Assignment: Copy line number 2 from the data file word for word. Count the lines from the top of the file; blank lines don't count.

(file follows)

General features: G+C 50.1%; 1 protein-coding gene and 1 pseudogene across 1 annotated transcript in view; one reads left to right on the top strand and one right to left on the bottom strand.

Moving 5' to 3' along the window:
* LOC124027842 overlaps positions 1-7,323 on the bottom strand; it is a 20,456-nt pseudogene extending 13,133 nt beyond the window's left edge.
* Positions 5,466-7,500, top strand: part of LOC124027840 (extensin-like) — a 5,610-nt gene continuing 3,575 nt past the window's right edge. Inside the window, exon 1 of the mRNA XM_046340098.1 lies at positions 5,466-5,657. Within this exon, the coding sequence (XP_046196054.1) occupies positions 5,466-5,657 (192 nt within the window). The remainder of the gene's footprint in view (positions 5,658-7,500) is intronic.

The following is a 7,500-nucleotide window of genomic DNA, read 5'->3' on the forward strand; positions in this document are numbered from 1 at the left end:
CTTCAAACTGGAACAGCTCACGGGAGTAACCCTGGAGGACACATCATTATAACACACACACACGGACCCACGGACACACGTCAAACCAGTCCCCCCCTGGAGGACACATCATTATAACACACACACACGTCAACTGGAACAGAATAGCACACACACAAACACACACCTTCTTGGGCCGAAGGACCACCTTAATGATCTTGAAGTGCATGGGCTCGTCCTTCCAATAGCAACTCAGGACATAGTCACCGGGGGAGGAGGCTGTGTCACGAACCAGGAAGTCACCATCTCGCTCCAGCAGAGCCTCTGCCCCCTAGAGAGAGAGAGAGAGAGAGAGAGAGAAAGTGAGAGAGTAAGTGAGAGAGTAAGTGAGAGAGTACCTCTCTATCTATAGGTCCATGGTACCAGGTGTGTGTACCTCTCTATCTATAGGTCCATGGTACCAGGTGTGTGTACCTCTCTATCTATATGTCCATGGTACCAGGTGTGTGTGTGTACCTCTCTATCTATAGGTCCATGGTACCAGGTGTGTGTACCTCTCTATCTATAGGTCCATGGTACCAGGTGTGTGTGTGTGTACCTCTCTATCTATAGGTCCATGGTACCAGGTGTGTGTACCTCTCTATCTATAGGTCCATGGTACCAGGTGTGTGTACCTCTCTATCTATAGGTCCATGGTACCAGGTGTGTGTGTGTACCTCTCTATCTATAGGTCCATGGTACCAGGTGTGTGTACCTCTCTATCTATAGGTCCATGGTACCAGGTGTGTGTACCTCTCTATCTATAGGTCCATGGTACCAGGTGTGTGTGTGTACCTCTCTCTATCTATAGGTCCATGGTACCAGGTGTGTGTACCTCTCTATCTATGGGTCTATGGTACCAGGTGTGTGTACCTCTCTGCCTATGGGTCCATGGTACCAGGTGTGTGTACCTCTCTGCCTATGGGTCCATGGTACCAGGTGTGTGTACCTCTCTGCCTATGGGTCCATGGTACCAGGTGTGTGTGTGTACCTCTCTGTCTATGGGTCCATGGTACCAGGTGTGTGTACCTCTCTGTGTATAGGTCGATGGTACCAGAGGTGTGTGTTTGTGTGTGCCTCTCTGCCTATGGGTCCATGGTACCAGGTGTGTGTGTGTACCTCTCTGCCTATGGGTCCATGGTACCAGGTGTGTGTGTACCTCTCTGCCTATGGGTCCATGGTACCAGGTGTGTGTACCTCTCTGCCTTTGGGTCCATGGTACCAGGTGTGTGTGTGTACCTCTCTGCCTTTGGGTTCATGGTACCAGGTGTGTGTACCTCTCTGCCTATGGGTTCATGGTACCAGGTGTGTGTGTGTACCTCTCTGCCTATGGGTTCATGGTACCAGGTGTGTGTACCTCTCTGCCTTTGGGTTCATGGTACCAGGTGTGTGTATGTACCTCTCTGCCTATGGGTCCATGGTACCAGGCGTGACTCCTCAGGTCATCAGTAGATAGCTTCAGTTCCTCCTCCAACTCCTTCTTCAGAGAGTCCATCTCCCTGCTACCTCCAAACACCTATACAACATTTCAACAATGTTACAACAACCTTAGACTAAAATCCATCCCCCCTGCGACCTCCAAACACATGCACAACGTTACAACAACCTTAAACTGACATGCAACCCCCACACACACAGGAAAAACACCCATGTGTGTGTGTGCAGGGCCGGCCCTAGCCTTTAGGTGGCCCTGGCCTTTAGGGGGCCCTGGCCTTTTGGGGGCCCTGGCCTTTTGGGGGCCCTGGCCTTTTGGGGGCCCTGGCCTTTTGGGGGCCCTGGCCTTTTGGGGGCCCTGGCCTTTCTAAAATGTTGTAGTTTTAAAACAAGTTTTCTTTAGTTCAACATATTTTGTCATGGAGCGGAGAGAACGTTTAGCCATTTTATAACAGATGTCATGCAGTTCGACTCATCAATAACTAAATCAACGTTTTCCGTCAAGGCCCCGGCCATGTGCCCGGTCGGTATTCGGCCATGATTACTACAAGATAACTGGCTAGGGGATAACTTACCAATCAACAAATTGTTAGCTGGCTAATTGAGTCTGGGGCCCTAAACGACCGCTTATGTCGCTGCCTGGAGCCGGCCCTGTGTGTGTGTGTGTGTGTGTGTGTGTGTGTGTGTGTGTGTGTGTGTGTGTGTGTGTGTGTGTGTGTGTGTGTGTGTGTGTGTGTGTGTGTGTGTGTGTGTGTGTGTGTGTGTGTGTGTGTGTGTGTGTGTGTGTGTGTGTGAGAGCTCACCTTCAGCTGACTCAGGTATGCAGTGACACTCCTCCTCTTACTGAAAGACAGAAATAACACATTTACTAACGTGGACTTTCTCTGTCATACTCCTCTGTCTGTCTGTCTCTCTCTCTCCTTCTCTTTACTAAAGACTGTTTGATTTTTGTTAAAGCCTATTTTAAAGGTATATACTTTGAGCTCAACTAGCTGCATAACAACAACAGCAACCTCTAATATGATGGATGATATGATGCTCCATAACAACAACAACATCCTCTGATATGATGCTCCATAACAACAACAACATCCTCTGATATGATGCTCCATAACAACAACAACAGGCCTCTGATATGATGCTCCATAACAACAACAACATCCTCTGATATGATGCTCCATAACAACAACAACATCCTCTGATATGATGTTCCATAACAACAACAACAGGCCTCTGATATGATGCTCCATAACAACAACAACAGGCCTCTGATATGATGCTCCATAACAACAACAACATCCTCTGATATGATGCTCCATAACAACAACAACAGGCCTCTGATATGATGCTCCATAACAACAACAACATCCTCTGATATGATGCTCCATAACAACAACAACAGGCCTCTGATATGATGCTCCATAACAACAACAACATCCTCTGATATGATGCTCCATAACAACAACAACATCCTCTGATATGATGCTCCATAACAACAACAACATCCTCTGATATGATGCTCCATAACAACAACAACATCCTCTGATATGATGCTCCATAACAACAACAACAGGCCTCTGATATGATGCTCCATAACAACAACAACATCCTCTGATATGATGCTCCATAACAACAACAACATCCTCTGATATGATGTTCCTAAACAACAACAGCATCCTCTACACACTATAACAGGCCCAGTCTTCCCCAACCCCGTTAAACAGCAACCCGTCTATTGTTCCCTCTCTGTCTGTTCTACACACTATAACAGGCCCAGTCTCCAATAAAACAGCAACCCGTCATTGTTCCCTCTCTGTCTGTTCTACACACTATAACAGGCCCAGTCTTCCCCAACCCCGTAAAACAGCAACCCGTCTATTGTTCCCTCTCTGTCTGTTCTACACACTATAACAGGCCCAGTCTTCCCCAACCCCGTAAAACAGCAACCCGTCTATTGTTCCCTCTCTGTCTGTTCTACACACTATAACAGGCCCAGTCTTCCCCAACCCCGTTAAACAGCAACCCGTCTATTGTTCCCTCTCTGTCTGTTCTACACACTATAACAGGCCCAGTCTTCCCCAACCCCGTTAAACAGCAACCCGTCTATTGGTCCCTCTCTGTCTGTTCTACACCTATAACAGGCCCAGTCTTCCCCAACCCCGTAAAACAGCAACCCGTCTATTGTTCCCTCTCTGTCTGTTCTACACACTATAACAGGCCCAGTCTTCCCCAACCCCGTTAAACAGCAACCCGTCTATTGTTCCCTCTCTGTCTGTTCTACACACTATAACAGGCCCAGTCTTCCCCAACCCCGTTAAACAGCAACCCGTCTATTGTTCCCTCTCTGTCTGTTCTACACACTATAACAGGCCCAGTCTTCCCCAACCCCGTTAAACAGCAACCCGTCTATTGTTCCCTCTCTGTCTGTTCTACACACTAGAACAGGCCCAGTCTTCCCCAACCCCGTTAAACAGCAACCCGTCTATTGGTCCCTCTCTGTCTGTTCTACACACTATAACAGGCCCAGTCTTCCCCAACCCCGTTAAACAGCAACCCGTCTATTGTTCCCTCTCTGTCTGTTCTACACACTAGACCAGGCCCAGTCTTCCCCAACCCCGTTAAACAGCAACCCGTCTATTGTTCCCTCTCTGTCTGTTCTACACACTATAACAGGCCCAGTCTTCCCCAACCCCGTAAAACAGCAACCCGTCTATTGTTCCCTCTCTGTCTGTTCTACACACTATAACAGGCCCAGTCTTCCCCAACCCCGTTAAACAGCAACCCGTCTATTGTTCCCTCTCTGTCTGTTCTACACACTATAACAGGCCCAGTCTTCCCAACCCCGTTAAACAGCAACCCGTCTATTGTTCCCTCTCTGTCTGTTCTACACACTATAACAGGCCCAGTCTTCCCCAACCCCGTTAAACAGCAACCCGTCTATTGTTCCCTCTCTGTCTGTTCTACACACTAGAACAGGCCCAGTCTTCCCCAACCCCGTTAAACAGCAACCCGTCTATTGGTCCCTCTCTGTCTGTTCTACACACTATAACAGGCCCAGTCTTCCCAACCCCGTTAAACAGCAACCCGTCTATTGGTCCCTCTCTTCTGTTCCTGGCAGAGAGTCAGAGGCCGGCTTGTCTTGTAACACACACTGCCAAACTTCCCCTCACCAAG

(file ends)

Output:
Moving 5' to 3' along the window: